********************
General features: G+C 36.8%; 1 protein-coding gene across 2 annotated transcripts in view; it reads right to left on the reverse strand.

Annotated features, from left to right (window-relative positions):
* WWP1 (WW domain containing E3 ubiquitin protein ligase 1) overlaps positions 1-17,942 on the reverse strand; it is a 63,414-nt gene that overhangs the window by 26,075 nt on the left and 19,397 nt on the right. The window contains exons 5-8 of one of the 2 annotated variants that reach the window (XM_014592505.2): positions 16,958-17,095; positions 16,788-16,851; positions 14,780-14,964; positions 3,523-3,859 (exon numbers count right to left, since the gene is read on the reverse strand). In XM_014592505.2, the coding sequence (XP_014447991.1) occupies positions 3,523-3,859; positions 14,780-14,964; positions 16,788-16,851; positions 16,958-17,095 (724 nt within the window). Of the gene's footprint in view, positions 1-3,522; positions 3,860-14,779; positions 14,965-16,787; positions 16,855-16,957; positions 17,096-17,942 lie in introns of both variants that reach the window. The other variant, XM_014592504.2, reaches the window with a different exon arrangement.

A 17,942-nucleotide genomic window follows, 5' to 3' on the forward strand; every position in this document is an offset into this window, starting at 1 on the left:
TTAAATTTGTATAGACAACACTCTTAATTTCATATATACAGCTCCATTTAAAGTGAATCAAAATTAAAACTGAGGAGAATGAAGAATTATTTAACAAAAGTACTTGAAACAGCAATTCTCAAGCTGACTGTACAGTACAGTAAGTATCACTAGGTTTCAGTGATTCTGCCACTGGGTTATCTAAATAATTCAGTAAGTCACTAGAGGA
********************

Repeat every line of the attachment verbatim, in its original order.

General features: G+C 36.8%; 1 protein-coding gene across 2 annotated transcripts in view; it reads right to left on the reverse strand.

Annotated features, from left to right (window-relative positions):
* WWP1 (WW domain containing E3 ubiquitin protein ligase 1) overlaps positions 1-17,942 on the reverse strand; it is a 63,414-nt gene that overhangs the window by 26,075 nt on the left and 19,397 nt on the right. The window contains exons 5-8 of one of the 2 annotated variants that reach the window (XM_014592505.2): positions 16,958-17,095; positions 16,788-16,851; positions 14,780-14,964; positions 3,523-3,859 (exon numbers count right to left, since the gene is read on the reverse strand). In XM_014592505.2, the coding sequence (XP_014447991.1) occupies positions 3,523-3,859; positions 14,780-14,964; positions 16,788-16,851; positions 16,958-17,095 (724 nt within the window). Of the gene's footprint in view, positions 1-3,522; positions 3,860-14,779; positions 14,965-16,787; positions 16,855-16,957; positions 17,096-17,942 lie in introns of both variants that reach the window. The other variant, XM_014592504.2, reaches the window with a different exon arrangement.

A 17,942-nucleotide genomic window follows, 5' to 3' on the forward strand; every position in this document is an offset into this window, starting at 1 on the left:
TTAAATTTGTATAGACAACACTCTTAATTTCATATATACAGCTCCATTTAAAGTGAATCAAAATTAAAACTGAGGAGAATGAAGAATTATTTAACAAAAGTACTTGAAACAGCAATTCTCAAGCTGACTGTACAGTACAGTAAGTATCACTAGGTTTCAGTGATTCTGCCACTGGGTTATCTAAATAATTCAGTAAGTCACTAGAGGA